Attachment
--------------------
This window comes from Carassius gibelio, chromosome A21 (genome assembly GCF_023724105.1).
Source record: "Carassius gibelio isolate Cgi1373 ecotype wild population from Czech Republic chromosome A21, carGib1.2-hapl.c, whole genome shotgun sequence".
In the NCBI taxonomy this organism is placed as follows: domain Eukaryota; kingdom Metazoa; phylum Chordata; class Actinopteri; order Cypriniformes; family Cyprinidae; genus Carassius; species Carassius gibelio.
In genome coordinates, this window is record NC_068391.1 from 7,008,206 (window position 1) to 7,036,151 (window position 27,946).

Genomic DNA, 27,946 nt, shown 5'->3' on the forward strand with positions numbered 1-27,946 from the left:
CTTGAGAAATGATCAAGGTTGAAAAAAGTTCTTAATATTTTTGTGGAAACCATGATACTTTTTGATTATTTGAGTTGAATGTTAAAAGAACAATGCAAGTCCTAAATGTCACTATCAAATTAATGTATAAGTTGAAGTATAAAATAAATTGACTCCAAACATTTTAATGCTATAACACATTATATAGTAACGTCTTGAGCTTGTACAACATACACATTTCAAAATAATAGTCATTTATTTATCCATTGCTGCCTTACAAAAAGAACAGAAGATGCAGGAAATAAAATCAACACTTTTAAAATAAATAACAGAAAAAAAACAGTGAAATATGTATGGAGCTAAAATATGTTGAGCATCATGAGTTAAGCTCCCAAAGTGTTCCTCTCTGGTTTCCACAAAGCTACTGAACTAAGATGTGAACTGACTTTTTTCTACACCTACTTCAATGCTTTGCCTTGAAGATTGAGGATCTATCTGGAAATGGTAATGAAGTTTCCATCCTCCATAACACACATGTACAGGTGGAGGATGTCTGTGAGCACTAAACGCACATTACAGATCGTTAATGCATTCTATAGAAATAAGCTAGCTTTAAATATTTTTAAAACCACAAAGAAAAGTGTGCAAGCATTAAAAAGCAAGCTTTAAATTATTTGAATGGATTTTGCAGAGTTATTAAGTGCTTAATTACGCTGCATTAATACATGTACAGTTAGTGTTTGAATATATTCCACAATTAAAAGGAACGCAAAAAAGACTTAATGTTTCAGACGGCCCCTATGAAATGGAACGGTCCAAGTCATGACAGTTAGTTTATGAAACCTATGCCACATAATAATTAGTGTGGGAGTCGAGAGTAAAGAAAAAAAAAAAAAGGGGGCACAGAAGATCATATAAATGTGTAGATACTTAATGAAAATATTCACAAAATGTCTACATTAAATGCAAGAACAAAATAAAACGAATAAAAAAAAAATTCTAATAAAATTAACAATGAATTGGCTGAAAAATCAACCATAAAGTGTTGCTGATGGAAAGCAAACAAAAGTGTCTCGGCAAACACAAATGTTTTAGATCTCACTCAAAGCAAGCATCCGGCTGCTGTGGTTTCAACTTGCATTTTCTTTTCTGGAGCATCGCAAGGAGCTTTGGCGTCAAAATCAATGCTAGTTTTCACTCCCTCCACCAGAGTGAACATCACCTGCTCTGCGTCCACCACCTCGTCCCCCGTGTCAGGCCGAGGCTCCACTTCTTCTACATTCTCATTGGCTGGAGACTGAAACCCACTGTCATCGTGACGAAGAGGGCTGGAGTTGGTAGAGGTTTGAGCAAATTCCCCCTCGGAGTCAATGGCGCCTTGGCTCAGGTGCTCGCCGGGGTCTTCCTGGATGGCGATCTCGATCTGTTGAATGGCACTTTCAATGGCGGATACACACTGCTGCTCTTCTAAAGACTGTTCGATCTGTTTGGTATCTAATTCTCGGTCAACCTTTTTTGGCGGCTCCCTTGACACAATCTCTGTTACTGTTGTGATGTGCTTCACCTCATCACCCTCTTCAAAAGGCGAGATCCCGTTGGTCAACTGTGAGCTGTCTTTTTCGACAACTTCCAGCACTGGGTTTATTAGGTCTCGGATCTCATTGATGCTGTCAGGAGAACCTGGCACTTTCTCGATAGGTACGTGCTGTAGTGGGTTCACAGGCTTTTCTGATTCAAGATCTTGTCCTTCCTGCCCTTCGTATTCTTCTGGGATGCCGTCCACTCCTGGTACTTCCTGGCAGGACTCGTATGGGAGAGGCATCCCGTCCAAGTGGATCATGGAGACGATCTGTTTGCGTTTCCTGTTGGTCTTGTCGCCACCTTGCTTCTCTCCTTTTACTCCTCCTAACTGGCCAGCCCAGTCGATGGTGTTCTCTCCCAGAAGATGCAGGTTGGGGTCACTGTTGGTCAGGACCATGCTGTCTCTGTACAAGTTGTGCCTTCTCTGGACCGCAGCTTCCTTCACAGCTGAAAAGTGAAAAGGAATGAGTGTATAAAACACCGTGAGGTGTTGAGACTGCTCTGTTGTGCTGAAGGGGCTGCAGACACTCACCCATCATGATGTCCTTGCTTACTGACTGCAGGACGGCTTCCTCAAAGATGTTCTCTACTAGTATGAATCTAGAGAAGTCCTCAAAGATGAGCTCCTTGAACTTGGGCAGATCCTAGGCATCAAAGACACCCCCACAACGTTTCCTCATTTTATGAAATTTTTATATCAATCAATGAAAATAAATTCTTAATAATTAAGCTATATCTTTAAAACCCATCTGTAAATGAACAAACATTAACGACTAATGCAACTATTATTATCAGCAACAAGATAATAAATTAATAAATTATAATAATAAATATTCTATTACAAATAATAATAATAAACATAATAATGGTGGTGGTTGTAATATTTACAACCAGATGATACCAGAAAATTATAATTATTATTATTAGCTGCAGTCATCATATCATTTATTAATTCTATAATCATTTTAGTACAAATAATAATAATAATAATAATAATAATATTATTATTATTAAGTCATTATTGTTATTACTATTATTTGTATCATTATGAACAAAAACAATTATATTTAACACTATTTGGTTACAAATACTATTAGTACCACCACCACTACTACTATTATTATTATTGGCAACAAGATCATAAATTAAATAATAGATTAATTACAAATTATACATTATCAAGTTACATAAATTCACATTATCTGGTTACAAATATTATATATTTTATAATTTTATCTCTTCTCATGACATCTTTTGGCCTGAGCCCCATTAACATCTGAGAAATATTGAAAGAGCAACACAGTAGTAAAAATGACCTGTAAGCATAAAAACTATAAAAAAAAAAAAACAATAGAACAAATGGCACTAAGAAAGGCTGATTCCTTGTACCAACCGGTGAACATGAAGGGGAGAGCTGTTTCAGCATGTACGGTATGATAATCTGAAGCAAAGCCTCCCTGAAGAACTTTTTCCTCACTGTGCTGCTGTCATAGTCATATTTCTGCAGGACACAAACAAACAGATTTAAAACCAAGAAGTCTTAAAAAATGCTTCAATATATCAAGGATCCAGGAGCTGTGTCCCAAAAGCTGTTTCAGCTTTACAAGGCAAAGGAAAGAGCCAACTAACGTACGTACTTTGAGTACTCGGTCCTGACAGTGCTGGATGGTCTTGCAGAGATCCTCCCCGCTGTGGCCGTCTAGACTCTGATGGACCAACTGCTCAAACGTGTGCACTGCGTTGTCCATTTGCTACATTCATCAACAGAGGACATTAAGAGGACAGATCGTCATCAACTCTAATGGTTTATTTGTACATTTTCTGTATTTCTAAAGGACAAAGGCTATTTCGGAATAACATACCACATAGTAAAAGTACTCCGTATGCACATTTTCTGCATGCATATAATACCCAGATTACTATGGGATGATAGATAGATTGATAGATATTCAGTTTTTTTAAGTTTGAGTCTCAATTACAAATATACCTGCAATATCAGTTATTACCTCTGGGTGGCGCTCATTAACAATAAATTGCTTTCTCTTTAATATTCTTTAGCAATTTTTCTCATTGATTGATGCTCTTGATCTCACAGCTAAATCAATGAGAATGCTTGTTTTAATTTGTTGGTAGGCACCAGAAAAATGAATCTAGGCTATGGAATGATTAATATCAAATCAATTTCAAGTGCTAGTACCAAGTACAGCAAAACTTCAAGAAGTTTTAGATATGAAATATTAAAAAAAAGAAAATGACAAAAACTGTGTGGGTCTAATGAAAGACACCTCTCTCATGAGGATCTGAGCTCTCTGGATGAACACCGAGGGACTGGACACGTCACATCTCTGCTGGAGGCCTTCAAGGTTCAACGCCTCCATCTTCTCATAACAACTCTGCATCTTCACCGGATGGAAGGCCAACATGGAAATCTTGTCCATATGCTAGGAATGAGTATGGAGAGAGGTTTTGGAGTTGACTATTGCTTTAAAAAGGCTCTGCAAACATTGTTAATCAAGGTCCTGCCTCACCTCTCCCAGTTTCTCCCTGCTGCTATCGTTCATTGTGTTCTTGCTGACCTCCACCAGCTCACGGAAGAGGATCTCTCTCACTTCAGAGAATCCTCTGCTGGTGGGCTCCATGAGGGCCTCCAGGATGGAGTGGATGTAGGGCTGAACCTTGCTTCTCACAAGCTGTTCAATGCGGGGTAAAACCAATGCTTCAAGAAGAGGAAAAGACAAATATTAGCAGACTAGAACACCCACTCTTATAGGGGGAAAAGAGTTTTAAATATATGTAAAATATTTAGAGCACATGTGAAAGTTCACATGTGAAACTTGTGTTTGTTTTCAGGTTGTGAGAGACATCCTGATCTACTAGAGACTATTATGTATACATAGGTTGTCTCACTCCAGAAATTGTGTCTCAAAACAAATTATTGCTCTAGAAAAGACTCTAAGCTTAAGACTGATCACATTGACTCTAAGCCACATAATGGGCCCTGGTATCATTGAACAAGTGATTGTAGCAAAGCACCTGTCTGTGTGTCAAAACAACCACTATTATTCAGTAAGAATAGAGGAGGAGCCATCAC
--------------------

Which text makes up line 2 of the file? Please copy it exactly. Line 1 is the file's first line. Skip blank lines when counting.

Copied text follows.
Source record: "Carassius gibelio isolate Cgi1373 ecotype wild population from Czech Republic chromosome A21, carGib1.2-hapl.c, whole genome shotgun sequence".